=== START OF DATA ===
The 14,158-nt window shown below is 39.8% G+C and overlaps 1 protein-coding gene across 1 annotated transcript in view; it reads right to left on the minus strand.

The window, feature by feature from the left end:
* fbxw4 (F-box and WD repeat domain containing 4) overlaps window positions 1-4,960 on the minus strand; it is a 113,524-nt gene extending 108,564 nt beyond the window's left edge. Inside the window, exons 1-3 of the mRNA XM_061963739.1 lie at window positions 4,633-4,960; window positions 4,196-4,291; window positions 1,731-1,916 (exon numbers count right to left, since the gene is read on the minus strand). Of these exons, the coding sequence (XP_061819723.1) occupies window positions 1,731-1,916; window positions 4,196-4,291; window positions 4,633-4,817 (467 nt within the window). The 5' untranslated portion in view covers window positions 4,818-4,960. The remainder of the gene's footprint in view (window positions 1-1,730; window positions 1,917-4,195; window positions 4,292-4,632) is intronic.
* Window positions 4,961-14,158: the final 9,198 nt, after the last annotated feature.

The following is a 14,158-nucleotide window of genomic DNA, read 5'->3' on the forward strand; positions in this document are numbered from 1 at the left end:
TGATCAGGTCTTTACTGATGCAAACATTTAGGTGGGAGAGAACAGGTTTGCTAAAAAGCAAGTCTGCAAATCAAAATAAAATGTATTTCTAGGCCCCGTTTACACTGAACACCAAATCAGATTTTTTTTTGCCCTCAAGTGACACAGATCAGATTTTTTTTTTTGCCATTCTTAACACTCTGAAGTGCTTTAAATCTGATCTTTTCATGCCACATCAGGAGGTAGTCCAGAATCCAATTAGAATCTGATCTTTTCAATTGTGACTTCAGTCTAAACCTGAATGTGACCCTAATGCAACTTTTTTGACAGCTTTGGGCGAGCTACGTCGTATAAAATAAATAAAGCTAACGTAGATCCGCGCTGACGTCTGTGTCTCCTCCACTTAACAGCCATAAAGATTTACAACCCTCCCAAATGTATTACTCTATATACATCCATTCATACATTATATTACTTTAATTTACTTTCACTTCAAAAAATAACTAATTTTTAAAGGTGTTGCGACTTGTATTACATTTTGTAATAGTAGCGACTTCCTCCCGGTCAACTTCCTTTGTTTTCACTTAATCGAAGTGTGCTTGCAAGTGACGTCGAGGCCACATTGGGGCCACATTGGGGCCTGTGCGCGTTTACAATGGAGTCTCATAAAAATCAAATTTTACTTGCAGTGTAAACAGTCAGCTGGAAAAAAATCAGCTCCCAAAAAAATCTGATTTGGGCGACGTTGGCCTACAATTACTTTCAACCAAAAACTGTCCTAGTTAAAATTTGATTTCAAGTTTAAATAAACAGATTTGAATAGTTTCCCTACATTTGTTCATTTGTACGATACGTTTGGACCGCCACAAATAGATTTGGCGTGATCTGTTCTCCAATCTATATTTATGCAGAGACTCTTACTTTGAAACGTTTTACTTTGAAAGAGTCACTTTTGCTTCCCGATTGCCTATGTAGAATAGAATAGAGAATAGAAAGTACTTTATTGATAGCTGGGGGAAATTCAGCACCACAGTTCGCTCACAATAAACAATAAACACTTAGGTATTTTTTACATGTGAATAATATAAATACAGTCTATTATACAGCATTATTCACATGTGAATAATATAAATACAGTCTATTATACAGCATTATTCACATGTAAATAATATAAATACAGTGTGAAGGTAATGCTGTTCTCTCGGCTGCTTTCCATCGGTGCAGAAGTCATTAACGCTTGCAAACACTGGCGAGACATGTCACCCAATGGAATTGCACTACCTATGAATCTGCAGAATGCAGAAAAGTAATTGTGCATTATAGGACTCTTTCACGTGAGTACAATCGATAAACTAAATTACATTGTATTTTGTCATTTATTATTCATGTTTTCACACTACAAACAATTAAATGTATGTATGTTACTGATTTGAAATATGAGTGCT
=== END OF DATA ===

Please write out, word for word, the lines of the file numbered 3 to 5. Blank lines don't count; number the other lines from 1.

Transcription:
* fbxw4 (F-box and WD repeat domain containing 4) overlaps window positions 1-4,960 on the minus strand; it is a 113,524-nt gene extending 108,564 nt beyond the window's left edge. Inside the window, exons 1-3 of the mRNA XM_061963739.1 lie at window positions 4,633-4,960; window positions 4,196-4,291; window positions 1,731-1,916 (exon numbers count right to left, since the gene is read on the minus strand). Of these exons, the coding sequence (XP_061819723.1) occupies window positions 1,731-1,916; window positions 4,196-4,291; window positions 4,633-4,817 (467 nt within the window). The 5' untranslated portion in view covers window positions 4,818-4,960. The remainder of the gene's footprint in view (window positions 1-1,730; window positions 1,917-4,195; window positions 4,292-4,632) is intronic.
* Window positions 4,961-14,158: the final 9,198 nt, after the last annotated feature.

The following is a 14,158-nucleotide window of genomic DNA, read 5'->3' on the forward strand; positions in this document are numbered from 1 at the left end: